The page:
New research conducted within the British school system found that children entitled to Free School Meals — the equivalent of the National School Lunch Program in the U.S. — were more likely to pick nutritionally valuable, freshly prepared dishes than children who were not part of the government-subsidized lunch program.
"Healthy eating habits are crucial to reducing children's risk of health problems, both long- and short-term,” Dr. Hannah Ensaff, of the University of Sheffield, stated in a press release. “Eating behavior is learned early on, and food preferences established in childhood and adolescence tend to persist into adult life, with related consequences for long-term health.”
Tween And Teen Food Choices
Of the eight-million-plus school children in England, more than three million eat a school meal every day. To examine students’ food choices in relation to schools' food standards and free school meals (FSM), a team of researchers analyzed students’ food choices in two large secondary schools, referred to as Schools A and B, in Yorkshire, England. The number of students involved in the study totaled 2,660, and they were all between the ages of 11 and 18 years old.
Despite the availability of more nutritious options, the most popular food items were sandwiches and pizza, with those items chosen by 40.4 percent and 31.2 percent, respectively, of students in School A; and 48.3 percent and 27.3 percent, respectively, of students in School B. Meanwhile, the more nutritious "dishes of the day" accounted for only 8.7 percent and 8.3 percent of food choices at School A and School B, respectively.
Comparatively speaking, the poorer, FSM students were more likely to make better food choices than their peers. In School A, FSM students chose a main dish, which represents better nutritional value, 87 percent of the time compared to 70.3 percent of the time by non-FSM. In School B, FSM made the nutritionally-correct choice 75.4 percent of the time as compared to non-FSM 56.1 percent.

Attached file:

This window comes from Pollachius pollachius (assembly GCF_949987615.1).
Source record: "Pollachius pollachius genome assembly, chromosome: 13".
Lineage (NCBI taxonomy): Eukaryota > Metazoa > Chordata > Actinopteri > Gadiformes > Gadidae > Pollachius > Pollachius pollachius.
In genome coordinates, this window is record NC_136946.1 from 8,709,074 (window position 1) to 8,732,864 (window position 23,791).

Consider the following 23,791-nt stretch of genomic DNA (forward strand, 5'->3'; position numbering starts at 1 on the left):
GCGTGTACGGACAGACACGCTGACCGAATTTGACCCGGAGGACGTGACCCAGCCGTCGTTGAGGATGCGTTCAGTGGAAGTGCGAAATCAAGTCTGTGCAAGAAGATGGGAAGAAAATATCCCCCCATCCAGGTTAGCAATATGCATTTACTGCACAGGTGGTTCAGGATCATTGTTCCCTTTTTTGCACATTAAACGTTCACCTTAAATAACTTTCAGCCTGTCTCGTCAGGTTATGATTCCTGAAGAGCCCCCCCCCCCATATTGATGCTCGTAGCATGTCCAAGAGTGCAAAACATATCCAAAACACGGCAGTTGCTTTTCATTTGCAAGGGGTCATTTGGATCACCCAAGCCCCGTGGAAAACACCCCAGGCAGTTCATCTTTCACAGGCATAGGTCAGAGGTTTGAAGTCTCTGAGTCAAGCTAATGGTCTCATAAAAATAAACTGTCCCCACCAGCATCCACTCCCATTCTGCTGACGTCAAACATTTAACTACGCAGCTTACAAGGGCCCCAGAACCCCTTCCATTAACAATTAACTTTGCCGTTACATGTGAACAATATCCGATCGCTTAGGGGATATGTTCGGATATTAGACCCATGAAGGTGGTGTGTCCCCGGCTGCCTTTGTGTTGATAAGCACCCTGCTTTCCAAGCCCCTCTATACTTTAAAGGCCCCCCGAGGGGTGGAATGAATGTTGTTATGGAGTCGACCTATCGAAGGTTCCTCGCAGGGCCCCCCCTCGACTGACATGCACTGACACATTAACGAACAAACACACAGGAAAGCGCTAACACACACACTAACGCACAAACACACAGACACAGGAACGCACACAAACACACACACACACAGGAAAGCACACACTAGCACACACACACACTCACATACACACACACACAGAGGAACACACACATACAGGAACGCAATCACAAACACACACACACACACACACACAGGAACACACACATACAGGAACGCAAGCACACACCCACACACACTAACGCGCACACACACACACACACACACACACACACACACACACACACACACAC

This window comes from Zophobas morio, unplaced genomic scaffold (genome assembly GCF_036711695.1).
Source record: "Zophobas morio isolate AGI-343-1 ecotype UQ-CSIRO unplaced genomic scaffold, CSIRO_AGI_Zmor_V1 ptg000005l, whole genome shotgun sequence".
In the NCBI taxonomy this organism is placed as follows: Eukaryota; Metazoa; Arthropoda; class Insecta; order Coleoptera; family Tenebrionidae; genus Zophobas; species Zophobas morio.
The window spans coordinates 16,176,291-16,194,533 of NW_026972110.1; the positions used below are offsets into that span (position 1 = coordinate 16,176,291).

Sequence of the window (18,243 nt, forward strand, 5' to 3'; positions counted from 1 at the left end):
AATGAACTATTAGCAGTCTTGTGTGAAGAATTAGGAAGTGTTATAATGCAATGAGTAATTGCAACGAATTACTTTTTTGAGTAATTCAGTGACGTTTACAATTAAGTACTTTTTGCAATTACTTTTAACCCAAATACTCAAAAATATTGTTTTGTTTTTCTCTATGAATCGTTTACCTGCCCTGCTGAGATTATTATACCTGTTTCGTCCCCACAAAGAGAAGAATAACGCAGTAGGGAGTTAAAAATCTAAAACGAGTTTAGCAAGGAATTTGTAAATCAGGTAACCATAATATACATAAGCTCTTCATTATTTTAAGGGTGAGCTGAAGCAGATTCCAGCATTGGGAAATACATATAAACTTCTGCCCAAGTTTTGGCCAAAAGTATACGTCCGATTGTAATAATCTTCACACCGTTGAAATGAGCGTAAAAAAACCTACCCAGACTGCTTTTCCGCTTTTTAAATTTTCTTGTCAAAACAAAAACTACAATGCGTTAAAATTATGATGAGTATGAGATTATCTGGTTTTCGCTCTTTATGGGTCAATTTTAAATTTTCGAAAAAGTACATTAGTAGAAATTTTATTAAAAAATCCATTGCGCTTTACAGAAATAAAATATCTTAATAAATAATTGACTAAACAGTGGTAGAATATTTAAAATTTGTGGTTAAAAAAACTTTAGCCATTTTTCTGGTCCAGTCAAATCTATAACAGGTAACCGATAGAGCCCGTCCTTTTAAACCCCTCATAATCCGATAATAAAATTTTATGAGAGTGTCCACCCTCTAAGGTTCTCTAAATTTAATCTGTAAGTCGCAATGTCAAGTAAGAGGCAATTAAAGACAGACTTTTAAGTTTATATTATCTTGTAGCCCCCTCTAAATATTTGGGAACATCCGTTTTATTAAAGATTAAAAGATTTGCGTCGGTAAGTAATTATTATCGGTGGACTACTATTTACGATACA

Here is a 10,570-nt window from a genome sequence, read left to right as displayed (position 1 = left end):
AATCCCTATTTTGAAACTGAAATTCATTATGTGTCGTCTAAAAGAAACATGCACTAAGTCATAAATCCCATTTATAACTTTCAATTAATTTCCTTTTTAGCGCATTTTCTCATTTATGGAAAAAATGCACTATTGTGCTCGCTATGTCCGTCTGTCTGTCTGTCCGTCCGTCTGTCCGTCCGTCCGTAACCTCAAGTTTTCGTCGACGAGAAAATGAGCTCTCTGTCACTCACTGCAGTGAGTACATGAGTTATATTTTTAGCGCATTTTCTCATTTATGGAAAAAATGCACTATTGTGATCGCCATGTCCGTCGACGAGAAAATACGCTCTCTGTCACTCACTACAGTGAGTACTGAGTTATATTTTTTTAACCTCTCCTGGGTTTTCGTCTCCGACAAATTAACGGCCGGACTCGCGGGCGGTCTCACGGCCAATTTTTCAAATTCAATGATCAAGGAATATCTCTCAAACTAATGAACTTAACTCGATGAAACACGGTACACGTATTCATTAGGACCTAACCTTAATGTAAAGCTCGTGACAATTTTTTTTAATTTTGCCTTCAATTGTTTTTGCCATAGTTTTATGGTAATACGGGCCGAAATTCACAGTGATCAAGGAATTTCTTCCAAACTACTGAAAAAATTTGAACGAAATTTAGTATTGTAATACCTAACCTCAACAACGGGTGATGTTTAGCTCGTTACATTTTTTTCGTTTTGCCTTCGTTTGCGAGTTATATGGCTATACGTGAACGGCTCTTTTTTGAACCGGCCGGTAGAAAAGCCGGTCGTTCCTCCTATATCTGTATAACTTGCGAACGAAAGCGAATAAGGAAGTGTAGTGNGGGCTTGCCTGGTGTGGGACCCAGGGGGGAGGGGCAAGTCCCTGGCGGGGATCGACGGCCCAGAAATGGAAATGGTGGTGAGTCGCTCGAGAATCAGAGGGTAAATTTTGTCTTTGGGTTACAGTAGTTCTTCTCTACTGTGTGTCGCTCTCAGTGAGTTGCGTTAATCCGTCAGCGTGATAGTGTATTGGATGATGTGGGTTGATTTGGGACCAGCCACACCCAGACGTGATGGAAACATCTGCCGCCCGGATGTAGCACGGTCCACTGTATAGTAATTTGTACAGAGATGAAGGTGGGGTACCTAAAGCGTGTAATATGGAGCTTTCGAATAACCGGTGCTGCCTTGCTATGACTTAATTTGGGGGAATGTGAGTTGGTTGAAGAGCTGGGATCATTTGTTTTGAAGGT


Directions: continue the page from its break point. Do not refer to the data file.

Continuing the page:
“The patterns of food choice of students receiving free school meals with those that pay for them are of particular interest,” Margo Barker, Ph.D., senior lecturer in nutritional epidemiology, said in the press release. “Students receiving free school meals made nutritionally superior choices in the school canteen, although surveys show that their overall diet is lacking.” At-home eating behaviors, then, may not be optimal, which suggests a path for future study. Another question that might be addressed in future research: Do the results of this study hold true around the world?
In the U.S., the National School Lunch Program is a federally-assisted meal program operating in over 100,000 public and non‐profit private schools, and residential child care institutions. During 2012, the program provided nutritionally balanced, low‐cost or free lunches to more than 31 million children every school day. The program offers partially subsidized meals to qualified lower-income children as well. Schools are also eligible to receive USDA foods, referred to as “entitlement” foods, at a lower cost depending on the number of meals served in Fiscal Year 2012‐2013. Additionally, Team Nutrition USDA provides schools with technical training and assistance to help staff prepare healthful meals for the children.
“The school food environment is an obvious public health intervention, particularly as children today seem to rely more on school food than decades ago,” Dr. Ensaff said in the press release. That being the case, why are non-nutritious foods even available at schools?
Source: Ensaff H, Russell J, Barker ME. Meeting school food standards — students’ food choice and free school meals. Public Health Nutrition. 2013.